Reviews of climate and the hydrological cycle

Earth Pages News  has commented several times on developments in the connection between ocean currents and climate, over the last 3 years.  The subject has many aspects, and these have been bundled and brought up to date in one of a series of review articles on the relationship between climate and the hydrological cycle in Nature’s occasional Insight series (Rahmstorf, S. 2002.  Ocean circulation and climate during the last 120,000 years.  Nature, v.  419, p. 207-214).  Stefan Rahmsdorf covers the evidence to date that implicates changes in deep circulation in rapid and dramatic climate shifts, such as changed air temperatures over the Greenland ice cap and iceberg armadas in the North Atlantic.  Another review outlines the longer-term perspective of links between atmosphere, oceans, ice sheets, solid-Earth processes and astronomical forcing in shifts of climate and sea level over the last 3 Ma.  Central to this linked system is the transfer of tens of millions of cubic kilometres of water from tropics to poles, and from ice sheets to sea levels (Lambeck, K. et al. 2002.  Links between climate and sea levels for the past three million years. Nature, v.  419, p. 199-206).

Alaskan source proposed for end-Palaeocene warming

Between 58 and 52 Ma, around the Palaeocene-Eocene boundary, Earth’s climate bucked the long-term cooling trend during the Cenozoic, by warming considerably.  Since the warming lasted for so long, it seems likely to have been caused by an enhanced atmospheric “greenhouse” gases rather than by either astronomical or oceanic causes.  Carbon isotope data around the P-E boundary can be interpreted in terms of massive releases of biogenic methane, perhaps from gas hydrates on the sea floor.  However, such releases are likely to have been sudden, and a more continual release of “greenhouse” gases fits the record better; but that begs the questions where and how?  Catastrophic methane release has been invoked for the dramatic rise in deep-ocean and high-latitude temperatures within 10 thousand years exactly at the P-E boundary.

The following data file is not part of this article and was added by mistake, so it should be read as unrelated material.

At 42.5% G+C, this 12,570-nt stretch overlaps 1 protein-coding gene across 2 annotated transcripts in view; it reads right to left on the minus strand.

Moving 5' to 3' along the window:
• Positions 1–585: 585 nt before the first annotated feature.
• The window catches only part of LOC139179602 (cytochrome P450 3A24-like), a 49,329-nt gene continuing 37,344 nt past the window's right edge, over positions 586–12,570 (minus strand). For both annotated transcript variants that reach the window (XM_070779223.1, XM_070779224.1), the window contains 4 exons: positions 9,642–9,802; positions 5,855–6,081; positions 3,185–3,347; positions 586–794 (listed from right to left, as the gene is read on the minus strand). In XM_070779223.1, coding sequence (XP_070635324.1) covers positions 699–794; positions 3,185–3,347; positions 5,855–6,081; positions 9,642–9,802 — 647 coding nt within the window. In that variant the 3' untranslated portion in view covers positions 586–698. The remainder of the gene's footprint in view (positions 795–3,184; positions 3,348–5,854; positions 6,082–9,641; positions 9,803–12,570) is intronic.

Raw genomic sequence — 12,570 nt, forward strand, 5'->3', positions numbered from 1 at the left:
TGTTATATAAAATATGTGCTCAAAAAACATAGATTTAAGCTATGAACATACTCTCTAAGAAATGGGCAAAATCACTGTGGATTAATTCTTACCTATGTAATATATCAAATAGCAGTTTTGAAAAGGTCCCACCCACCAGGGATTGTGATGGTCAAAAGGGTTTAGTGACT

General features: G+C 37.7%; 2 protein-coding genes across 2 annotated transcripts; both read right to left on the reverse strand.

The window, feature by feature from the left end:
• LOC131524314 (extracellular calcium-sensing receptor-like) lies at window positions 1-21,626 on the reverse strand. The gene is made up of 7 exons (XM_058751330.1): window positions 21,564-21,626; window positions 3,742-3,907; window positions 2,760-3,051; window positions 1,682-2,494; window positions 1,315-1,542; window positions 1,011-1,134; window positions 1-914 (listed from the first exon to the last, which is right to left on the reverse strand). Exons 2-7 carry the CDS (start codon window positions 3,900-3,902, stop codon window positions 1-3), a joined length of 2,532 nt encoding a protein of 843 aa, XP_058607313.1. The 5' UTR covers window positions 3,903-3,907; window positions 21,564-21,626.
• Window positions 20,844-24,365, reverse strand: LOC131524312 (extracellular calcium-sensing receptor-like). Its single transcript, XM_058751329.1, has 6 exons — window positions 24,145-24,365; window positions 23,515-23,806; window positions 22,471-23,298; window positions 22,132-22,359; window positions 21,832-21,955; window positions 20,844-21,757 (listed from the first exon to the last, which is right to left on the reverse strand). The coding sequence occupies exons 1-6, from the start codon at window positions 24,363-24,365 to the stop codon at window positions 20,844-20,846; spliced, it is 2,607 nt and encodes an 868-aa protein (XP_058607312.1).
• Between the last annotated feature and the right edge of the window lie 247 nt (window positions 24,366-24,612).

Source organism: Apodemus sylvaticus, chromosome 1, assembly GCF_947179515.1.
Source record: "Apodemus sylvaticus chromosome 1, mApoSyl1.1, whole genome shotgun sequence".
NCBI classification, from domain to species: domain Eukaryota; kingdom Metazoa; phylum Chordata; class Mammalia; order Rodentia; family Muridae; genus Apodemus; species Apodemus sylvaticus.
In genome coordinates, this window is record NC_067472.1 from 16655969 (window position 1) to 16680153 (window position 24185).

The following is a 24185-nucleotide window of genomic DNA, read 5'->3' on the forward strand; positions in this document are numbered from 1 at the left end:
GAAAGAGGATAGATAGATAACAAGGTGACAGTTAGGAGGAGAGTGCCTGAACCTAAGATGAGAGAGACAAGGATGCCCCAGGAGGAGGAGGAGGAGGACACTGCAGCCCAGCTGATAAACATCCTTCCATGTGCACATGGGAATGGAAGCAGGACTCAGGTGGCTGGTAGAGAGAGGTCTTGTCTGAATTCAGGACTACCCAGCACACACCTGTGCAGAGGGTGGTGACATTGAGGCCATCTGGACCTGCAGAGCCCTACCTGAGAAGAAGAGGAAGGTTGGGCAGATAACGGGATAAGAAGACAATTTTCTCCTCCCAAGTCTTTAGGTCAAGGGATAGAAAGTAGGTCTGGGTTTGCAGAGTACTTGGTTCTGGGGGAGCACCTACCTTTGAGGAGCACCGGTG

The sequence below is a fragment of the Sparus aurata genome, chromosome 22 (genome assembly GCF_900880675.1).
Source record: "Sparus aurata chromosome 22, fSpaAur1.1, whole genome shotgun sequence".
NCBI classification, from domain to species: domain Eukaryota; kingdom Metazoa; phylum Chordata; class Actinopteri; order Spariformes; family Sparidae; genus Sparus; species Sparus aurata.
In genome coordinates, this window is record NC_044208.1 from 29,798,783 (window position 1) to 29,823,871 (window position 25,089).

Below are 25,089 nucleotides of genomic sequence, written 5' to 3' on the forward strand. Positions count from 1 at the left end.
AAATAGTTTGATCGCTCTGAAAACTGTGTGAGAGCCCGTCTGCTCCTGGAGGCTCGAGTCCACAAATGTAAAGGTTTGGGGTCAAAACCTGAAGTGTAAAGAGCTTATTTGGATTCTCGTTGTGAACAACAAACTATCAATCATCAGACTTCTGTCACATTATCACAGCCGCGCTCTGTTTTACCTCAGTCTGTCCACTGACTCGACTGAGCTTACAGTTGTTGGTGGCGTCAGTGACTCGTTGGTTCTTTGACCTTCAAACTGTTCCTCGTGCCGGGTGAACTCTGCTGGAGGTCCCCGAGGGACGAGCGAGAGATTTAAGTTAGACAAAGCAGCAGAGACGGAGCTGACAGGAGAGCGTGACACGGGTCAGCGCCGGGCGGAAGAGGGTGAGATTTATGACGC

Lengthy climatic warming can stem from increased volcanism and sea-floor spreading, but there is scanty evidence for either during this period.  Another possibility is production of gases as a result of tectonic activity, either by involvement of carbonate sediments in metamorphism, which releases CO2, or “stewing” organic matter in thick sedimentary sequences.  Candidates for the last are the thick accretionary prisms at Pacific destructive margins, an especially appropriate example being that of the Gulf of Alaska which grew rapidly during this period (Hudson, T.I. & Magoon, I.B. 2002. Tectonic controls on greenhouse gas flux to the Paleogene atmosphere from the Gulf of Alaska accretionary prism.  Geology, v. 30, p. 547-550).  Oceanic and continental margin sediments scraped off descending oceanic lithosphere contain buried organic matter.  Increased heat flow, perhaps associated with rising magmas, can cause organic debris to break down to hydrocarbons.  Over-maturation results in the formation of methane, potentially in vast volumes, that can leak continually to the atmosphere.  Methane rapidly oxidizes to CO2, decreasing the warming effect, but able to linger for considerable periods.  Hudson and Magoo calculate such enormous releases, that even disputes over the amount of accreted sediment in the Gulf of Alaska do little to rule out its being a major source for climatically implicated gases.  This first suggestion of a role for accretionary prisms in climate change may spur studies of such processes elsewhere, in an attempt to remove much of the load from the BLAG hypothesis that involves metamorphic release of CO in a difficult to verify process of lithospheric flatus.

See also:  Clift, P. & Bice, K. 2002.  Baked Alaska.  Science, v.  419, p.129-130


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